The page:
Siddhartha The protagonist of the novel, his life is vaguely based on that of Gotama Buddha (563?-483? B.C.), born Prince Siddhartha Gotama. Siddhartha is the personal name and means "he who is on the right road" or "he who has achieved his goal." Gotama is the clan name, and Buddha, which means "to know," is the title which his followers, who regarded him as almost a kind of god, gave to him.
Govinda Siddhartha's dearest friend and confidant. He is Siddhartha's follower, his "shadow."
The Samanas Three impoverished, emaciated ascetics who believe that temporal life is but an illusion; they practice extreme self-denial and meditation. Siddhartha and Govinda remain with the Samanas for three years.
Gotama Buddha The "Illustrious," the "Enlightened," the "Sakyamum" who achieved Nirvana, the supreme goal of Buddhism. "Sakyamum" means the "Sage of the Sakyas" and is a title given to the Buddha by those outside of his clan. Nirvana is a form of salvation from the process of rebirth (which is the result of desire) by the extinguishing of desire. What the Buddhist seeks to avoid is separation from the whole of life, the unity of existence. The life-death-rebirth cycle, rooted in the concept of the transmigration of souls, separates man from the whole and is thereby associated with evil. The Buddhist endeavors to extinguish desire and thereby suspend this cycle. The process of passing from one form of existence to another is suppressed by high aspiration, purity of life, and the elimination of the ego. The resulting suspension of the rebirth cycle is accompanied by a state in which man ceases to exist and, instead of becoming, he attains Being. Thought is the highest faculty of man and meditation holds a prominent place in the final steps of his deliverance. Buddha is nearly always depicted as sitting with his legs crossed and his feet facing upwards, the posture of meditation he had assumed under the Bo tree when he achieved enlightenment. The Buddha, although not a god, embodies the ideal of what any man may become; Buddhism seeks to vitalize this ideal in the minds of believers.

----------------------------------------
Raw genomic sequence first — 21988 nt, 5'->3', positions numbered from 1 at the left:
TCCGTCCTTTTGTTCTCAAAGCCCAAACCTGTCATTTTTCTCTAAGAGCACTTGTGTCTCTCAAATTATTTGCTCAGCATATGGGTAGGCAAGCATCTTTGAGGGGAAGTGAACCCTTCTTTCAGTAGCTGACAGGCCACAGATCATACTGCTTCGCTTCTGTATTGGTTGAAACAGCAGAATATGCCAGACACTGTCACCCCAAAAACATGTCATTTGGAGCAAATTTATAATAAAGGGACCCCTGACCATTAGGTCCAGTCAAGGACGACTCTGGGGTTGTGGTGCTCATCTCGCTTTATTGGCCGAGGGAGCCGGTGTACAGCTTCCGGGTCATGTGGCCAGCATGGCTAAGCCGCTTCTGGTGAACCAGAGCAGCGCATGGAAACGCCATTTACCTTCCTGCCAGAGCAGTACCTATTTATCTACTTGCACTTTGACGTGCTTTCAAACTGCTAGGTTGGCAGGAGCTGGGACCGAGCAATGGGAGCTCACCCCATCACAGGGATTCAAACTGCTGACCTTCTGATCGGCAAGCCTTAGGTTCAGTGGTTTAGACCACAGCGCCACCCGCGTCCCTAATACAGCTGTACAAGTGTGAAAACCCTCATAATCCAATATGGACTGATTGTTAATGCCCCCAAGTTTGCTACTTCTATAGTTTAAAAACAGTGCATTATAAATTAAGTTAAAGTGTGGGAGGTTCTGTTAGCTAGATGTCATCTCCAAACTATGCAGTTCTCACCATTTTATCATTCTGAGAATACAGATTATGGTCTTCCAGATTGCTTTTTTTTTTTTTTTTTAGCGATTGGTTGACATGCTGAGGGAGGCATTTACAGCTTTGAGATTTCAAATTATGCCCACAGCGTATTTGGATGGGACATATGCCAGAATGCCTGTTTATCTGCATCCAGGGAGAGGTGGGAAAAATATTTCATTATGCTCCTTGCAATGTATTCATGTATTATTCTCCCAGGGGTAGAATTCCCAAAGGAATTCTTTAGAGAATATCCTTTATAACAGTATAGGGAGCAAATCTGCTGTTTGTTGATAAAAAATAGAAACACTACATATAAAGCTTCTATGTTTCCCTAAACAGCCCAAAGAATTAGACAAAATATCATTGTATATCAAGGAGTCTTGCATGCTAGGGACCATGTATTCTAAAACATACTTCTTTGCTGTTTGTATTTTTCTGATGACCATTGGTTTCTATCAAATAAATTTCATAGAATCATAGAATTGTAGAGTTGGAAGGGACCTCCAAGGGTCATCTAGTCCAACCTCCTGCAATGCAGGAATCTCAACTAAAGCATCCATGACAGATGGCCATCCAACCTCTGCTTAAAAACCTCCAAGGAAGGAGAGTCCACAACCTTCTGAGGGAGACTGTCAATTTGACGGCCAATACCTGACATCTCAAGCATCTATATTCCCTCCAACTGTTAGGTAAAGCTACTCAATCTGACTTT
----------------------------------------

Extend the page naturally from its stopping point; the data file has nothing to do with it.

Kamala The courtesan from the city who claims that she is capable of dispensing and teaching love as an art, but who appears later among the followers of Buddha. In the city, Kamala is the embodiment of sensual desire, the polar opposite of Nirvana. She brings Siddhartha his son eleven years later; later still, she dies of snakebite.
Kamaswami The rich merchant for whom Siddhartha worked in the city. His name means "master of the material world."
Vasudeva The ferryman who takes Siddhartha across the river and with whom Siddhartha is later to live and work. Vasudeva is serene and enlightened and tells Siddhartha what the river can teach. Siddhartha eventually succeeds Vasudeva as the ferryman. Vasudeva is another name for Krishna, who is the teacher of Arjuna (the principal hero of the Bhagavad-Gita) and a human incarnation of Vishnu, a Hindu deity.